11/03/06 Page Info Updates. Now that the cam seems to be working, I have updated the configuration information on the "about" page.This is the third major change since the came went up. Sponsors appreciated if there are any of you out there! As for what you see, well it now is temperature dependent. We had our first hard freeze here, so they have formed a cluster deep in the hive away from the cam.I'm sure, however that at least for the next several weeks, during the daytime, they will be a bit further out in the hive, so activity may be seen. Oh. By the way. Bee Butt syndrome is back - they do like to warm their butts on the IR lights if they are in that section of the hive.You willk see a lot of bee butts. And yes, when you do see a bee, it is mega magnified and bee parts as they appear on the cam, are in incredible detail.I have a streaming monitor in our house, and they look like sci-fi monsters!

10/31/06 UPDATE:... found a beta version of software that will do the conversion perfectly, it still has a bug or two according to the Developer, but will be out shortly... see the pix below. Now I will be looking for cam software so the pix can go back on the web page in a live feed.... stay tuned....

10/24/06 The cam is Back. Still tweaking it a bit, so you will only see "still" photos occasionally until I have all the new mac stuff configured right.And, since I put all this time and effort into it, I am adding shameless keywords again, as I really would like someone to see it.

10/16/06 Cam Down Indefinitely. The thing about OSX and Macs in general is that they are just wonderful, and fun. Yes, work is fun on a Mac. The flip side, is that the duo core processor is so new that very little non-mac analog digital converts work on it. I bought some new software that said it would work with my configuration, but it froze up and crashed. For now, only Apple cams seem to work on the mac, as I cant get my IR analog to work on it. So for now, and the near future, the cam will be down until I can afford to get a Mac digitalizer and related software. I thought about putting a basic QuickCam webcam or similar cam in the hive, but none come with IR lights, so viewing would be close to nill. Stay tuned. Meantime, we finally packed out what little honey we had this year. It was totally different in color and taste than in previous years. The sweetness was up, and the strong Loosestrife flavor and color was not present. The taste was a bit minty, and quite good! Thank you bees!!!!.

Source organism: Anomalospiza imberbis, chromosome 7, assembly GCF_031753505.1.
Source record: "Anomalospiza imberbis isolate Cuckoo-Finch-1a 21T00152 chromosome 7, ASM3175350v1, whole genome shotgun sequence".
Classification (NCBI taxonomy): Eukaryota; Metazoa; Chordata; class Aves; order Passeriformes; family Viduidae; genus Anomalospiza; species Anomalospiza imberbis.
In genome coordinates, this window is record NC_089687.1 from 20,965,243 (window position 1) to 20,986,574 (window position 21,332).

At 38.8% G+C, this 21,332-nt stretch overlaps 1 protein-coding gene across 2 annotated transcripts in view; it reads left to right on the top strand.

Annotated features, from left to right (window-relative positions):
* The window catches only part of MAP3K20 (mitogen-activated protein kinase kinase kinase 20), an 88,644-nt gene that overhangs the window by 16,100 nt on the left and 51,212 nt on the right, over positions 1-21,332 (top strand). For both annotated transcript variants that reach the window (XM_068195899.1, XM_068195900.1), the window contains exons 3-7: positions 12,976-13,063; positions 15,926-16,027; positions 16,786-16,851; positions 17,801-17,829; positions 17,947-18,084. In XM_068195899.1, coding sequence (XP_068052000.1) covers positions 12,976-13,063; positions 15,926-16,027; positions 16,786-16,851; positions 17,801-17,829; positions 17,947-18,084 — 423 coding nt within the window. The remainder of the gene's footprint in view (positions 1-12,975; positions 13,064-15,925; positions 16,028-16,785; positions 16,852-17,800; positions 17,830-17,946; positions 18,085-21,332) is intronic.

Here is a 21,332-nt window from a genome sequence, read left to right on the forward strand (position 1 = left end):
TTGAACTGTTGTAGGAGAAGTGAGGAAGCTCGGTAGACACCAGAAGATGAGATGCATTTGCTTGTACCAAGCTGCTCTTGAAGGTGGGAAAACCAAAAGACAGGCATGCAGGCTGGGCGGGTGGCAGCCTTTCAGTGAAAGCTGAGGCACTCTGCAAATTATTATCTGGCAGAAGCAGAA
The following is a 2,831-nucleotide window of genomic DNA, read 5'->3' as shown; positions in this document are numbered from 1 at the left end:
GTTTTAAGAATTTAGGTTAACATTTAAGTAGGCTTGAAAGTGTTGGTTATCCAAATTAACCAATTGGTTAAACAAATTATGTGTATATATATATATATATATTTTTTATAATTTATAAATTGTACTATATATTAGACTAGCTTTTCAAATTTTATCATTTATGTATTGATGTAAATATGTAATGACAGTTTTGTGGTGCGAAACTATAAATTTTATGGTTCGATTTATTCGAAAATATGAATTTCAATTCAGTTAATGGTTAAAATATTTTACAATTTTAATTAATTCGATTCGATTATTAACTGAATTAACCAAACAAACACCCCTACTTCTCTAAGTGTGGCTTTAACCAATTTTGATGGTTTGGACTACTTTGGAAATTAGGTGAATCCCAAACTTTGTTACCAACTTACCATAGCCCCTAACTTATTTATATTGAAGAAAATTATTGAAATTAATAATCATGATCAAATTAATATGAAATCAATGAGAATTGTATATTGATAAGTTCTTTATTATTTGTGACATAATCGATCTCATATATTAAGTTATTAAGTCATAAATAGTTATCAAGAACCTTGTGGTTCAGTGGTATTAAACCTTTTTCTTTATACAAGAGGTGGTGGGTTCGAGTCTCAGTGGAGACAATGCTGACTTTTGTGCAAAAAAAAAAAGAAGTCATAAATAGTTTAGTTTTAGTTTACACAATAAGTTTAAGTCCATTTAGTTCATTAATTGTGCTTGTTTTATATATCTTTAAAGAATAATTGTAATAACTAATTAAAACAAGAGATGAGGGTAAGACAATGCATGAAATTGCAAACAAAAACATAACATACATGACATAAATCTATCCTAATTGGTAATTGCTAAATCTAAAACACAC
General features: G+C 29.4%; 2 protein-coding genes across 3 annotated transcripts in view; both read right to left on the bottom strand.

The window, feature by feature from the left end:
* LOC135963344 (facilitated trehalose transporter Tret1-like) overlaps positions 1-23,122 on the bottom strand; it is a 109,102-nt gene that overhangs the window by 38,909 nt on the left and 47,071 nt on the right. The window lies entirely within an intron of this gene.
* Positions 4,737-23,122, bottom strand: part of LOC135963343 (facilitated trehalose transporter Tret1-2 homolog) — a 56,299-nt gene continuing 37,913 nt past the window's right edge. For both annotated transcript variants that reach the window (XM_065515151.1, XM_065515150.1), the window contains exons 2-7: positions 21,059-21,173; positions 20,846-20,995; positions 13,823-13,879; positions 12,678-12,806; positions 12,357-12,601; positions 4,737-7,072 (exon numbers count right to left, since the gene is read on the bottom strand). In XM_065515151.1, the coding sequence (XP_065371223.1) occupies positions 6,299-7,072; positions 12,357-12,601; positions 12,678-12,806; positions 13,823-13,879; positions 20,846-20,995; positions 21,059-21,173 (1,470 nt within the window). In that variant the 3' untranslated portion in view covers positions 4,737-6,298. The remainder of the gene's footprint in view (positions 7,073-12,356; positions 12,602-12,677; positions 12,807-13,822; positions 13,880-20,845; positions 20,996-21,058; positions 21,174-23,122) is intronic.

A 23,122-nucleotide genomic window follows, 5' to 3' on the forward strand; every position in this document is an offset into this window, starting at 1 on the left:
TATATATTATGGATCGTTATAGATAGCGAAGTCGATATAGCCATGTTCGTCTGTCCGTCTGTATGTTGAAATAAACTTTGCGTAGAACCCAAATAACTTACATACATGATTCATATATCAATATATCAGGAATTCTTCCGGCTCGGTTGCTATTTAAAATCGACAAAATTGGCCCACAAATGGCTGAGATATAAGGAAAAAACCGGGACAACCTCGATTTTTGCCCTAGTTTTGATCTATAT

10/03/06 Cam Down. Sorry to say, my should have been retired server is now toast. I will be replacing it this week with a Mac, as I am tired of Windows and Windows baced PC's. Look for the cam up and running within a week or so.

09/18/06 Fall Harvest. Well, we finally got to bring in honey this past weekend, as the first part of getting the hives medicated, and ready to winter over. Sadly, this was the worst year for honey I have seen in a very long time. I'm not really surprised since we had a late, wet spring, and wet summer, not to mention the 2 swarms in the spring. I had only one box of honey this year. Usually there are 2 or three. The one box was from the Carniolans, as usual. The plus to this, if any, is that both the Buckfast hives started to at least draw comb. This is a good hint that their numbers are recovered after the swarms. More notes will be put in this month as I check for mites and medicate. There is always next year..... sigh.

07/27/06 Honey!! The Carniolans filled a medium super in a matter of a few weeks, and are close to filling the second super with incredibly delicious honey! Although the Buckfasts are not hammering the nectar as well as the Carniolans, they are finally building cimb in the supers, and should contribute to the Honey harvest during the Fall flow.